Ulstein delivers offshore construction vessel

Ulstein Verft has delivered the offshore construction vesselIsland Venture to Island Ventures 5 LLC, a joint venture between Edison Chouest Offshore and Island Offshore. Designed by Ulstein Design & Solutions AS, the vessel is 159.8 m (524.3 ft) long and 30 m (98 ft) wide. It features a 400-metric ton crane for operations at 4,000-m (13,123-ft) depth as well as a 140-metric ton crane with 3,000-m (9,842-ft) wire. The vessel has three moonpools - two for work ROVs and one construction moonpool of 12 x 11.2 m (39 x 36.7 ft). It has accommodation for 239 people, a deck area of 2,250 sq m (24,219 sq ft), and three separate engine rooms.

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TheIsland Venture will be used for operations such as IMR, ROV services, well intervention, and drilling. (Courtesy Ulstein)

The SX165 design offshore construction vessel will be used for operations such as IMR, ROV services, well intervention, and drilling.

Subsea 7 increases fleet

Subsea 7 has taken delivery of theSeven Arctic and Seven Kestrel, successfully completing a substantial and targeted fleet investment program that has added six newbuild vessels to its fleet since 2014.

TheSeven Arctic is a DP-3 heavy construction flex-lay vessel designed to meet the demands of deepwater and harsh environments. Capable of working at depths of 3,000 m (9,842 ft), it features a 1,000-ton offshore crane and a 600-ton top tension (tiltable) lay system.

TheSeven Kestrel is a modern dive support vessel, certified by DNV GL, encompassing an 18-man twin-bell saturation diving system rated to 300 m (984 ft) water depth.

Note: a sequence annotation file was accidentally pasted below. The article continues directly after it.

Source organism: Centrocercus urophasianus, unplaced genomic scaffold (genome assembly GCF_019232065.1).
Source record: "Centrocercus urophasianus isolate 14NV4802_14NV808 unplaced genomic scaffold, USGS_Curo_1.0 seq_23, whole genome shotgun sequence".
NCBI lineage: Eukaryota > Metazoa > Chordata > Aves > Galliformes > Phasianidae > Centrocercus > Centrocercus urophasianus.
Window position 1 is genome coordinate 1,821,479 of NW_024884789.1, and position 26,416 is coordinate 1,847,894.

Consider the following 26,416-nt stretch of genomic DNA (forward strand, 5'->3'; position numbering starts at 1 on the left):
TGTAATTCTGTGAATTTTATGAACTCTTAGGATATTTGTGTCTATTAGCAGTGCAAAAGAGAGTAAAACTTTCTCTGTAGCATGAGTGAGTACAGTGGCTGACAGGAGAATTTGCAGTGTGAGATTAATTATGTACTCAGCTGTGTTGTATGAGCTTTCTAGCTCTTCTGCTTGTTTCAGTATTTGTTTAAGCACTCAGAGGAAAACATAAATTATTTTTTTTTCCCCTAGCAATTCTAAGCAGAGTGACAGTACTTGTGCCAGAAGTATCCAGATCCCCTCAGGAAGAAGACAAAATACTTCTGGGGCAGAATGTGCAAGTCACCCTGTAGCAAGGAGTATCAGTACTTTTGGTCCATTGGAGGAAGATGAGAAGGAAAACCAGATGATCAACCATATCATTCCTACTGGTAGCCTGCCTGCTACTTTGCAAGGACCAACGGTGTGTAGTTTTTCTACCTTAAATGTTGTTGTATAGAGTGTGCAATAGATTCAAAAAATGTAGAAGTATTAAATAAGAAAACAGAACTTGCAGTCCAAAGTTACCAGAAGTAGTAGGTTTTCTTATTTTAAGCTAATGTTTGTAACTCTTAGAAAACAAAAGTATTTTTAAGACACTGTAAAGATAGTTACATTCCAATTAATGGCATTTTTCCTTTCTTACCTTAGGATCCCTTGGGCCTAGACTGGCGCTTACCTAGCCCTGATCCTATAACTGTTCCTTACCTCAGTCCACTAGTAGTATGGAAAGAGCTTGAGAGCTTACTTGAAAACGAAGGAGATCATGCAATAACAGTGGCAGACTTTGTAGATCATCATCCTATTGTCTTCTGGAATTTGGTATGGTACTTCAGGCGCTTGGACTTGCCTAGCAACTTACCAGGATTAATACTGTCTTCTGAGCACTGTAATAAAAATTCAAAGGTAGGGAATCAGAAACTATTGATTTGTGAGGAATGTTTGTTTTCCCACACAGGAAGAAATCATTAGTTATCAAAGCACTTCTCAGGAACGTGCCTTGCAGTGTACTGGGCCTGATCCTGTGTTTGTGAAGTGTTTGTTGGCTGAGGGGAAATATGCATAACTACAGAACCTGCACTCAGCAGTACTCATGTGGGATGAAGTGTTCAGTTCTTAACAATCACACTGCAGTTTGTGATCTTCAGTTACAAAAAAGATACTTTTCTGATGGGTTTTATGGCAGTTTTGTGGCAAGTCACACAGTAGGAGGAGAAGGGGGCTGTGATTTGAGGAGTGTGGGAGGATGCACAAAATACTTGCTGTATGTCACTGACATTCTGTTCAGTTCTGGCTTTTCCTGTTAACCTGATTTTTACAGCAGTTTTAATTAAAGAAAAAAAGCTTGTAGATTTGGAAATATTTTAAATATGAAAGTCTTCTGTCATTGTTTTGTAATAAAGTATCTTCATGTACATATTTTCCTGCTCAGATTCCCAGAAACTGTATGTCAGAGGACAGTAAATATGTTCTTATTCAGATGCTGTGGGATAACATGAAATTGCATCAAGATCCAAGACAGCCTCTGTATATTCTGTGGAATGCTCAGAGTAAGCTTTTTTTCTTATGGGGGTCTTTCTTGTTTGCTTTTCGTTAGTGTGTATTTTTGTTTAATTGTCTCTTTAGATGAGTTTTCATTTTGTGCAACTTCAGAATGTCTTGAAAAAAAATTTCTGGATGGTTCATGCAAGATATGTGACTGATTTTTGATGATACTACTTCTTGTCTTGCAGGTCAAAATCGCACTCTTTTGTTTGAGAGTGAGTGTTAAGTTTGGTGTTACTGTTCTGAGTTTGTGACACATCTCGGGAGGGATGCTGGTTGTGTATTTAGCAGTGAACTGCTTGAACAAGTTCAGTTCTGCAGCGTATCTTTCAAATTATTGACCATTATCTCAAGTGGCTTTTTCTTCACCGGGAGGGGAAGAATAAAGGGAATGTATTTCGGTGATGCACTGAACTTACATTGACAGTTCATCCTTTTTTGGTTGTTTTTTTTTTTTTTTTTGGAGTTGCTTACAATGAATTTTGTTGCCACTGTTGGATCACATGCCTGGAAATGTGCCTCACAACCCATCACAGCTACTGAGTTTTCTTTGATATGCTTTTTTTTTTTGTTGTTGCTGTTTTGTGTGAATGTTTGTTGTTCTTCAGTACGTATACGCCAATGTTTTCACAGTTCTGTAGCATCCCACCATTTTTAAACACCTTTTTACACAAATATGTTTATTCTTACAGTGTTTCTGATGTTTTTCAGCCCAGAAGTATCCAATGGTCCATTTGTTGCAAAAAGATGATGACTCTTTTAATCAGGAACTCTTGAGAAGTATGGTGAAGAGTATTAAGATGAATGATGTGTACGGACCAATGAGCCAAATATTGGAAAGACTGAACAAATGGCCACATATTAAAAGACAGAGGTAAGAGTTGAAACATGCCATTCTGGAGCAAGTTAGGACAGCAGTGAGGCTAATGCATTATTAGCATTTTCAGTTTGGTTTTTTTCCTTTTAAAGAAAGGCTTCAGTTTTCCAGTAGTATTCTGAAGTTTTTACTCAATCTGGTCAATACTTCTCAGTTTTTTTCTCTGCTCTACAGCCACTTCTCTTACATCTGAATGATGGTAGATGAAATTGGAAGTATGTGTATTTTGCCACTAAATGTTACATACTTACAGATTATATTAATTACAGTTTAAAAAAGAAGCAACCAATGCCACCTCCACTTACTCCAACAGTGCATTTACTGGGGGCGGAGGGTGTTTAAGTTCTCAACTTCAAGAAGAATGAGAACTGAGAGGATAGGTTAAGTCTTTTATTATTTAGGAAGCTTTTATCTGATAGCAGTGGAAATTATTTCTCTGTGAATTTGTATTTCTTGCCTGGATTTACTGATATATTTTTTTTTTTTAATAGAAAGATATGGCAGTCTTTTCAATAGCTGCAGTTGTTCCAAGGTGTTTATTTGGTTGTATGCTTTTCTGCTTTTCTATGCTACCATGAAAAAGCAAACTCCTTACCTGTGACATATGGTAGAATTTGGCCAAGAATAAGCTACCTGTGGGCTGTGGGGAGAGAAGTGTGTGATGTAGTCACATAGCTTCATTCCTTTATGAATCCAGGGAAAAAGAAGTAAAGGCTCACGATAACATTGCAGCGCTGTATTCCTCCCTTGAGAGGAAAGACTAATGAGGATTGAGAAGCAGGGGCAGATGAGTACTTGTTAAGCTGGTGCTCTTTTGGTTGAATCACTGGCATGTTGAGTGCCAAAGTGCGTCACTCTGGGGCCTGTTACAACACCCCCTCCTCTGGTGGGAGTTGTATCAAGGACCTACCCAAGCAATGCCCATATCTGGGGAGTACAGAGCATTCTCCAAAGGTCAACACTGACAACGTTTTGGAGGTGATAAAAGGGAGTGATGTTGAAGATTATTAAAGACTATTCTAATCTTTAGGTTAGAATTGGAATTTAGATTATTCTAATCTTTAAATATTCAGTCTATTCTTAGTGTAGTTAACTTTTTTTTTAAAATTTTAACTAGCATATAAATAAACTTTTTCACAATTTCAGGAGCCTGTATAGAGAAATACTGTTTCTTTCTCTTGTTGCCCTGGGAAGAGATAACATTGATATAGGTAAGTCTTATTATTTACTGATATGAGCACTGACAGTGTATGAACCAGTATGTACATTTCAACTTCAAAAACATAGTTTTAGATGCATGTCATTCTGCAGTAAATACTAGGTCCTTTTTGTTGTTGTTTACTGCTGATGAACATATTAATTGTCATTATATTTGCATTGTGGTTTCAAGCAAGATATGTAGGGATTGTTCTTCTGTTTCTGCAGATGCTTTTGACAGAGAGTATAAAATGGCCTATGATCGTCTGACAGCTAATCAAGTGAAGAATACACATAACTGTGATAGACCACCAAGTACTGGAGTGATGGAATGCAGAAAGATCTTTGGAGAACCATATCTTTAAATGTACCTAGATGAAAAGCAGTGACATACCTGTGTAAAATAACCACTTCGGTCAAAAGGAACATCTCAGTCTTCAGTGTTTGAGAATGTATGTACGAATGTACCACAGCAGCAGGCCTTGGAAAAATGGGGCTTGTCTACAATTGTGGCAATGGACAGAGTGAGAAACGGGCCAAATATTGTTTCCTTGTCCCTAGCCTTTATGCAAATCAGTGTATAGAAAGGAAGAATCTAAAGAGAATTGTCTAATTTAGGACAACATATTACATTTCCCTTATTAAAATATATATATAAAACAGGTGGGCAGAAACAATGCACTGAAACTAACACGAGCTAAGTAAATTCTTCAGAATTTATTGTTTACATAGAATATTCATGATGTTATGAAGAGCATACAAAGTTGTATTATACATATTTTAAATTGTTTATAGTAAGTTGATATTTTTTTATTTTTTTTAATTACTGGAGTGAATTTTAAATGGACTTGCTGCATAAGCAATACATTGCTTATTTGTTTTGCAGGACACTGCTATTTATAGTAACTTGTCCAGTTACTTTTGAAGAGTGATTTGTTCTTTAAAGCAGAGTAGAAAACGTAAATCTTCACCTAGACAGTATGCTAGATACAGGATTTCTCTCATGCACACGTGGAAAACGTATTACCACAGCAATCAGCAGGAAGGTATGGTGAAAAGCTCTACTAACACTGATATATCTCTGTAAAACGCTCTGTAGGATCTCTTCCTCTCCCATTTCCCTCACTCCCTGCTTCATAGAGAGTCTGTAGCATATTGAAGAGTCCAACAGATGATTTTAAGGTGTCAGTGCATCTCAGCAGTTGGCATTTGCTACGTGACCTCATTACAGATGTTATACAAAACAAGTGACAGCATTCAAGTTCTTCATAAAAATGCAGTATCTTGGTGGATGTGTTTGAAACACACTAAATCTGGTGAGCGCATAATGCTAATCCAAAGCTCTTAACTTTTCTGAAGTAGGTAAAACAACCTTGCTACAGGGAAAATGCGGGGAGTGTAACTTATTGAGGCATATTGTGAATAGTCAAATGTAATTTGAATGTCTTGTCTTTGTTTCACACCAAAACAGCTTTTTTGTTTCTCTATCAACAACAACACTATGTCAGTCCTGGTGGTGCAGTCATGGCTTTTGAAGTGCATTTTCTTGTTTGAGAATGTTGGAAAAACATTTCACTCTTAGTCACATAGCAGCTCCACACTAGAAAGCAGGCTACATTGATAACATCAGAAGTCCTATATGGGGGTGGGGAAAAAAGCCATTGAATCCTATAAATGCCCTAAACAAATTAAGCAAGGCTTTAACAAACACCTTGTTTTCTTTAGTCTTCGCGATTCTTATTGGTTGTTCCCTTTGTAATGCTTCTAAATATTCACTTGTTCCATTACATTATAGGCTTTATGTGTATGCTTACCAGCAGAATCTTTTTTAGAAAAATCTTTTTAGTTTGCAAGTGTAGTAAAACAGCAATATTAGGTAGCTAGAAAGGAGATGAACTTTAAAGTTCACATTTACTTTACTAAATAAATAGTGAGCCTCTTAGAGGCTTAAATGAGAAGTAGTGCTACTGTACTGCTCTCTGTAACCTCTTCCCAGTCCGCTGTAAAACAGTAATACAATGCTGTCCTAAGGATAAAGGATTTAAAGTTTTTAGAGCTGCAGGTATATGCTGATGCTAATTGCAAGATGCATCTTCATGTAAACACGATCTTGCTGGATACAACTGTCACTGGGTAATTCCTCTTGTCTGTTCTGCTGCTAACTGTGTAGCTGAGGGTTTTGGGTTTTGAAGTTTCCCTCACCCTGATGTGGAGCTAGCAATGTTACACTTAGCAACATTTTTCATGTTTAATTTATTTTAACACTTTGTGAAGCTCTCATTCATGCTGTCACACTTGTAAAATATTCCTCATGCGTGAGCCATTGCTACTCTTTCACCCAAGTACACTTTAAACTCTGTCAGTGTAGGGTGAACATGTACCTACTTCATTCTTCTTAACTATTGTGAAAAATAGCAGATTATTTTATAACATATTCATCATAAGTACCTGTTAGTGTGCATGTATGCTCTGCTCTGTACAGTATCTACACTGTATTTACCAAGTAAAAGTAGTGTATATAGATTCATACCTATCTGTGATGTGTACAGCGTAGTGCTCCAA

These vessels were built to a high specification, designed by Subsea 7 engineers in collaboration with Hyundai Heavy Industries Shipyard in Ulsan, South Korea, and Wärtsilä Ship Design, Norway, to maximize their efficiency, capacity, and economy. Both vessels will transit to the North Sea for further crew familiarization before commencing operations in the spring.

Topsides in place at Chinese-built FSRU

The world’s first barge-based floating storage and regasification unit (FSRU) has undocked from Wison Offshore & Marine’s drydock in Nantong. Topsides installation has since been completed, allowing the vessel to be delivered to contractor Exmar. Both parties previously cooperated on theCaribbean FLNG vessel.

This was the first FSRU built in China and according to Wison, the world’s first with small-scale storage capacity. The non-propelled barge has a regasification capacity of 600 MMcf/d. Two LNG storage tanks are inside the hull, each with a capacity of 12,500 cu m (441,433 cu ft).

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The world’s first barge FSRU undocked from Wison Offshore & Marine’s drydock in Nantong, China. (Courtesy Wison Offshore & Marine)

A modularization strategy allowed the hull and topsides modules of the FSRU to be fabricated simultaneously, which according to Wison reduced the safety risks, improved construction quality, and helped to shorten the delivery schedule.

In addition, Wison developed its own cargo containment system and cargo handling system for the storage tanks.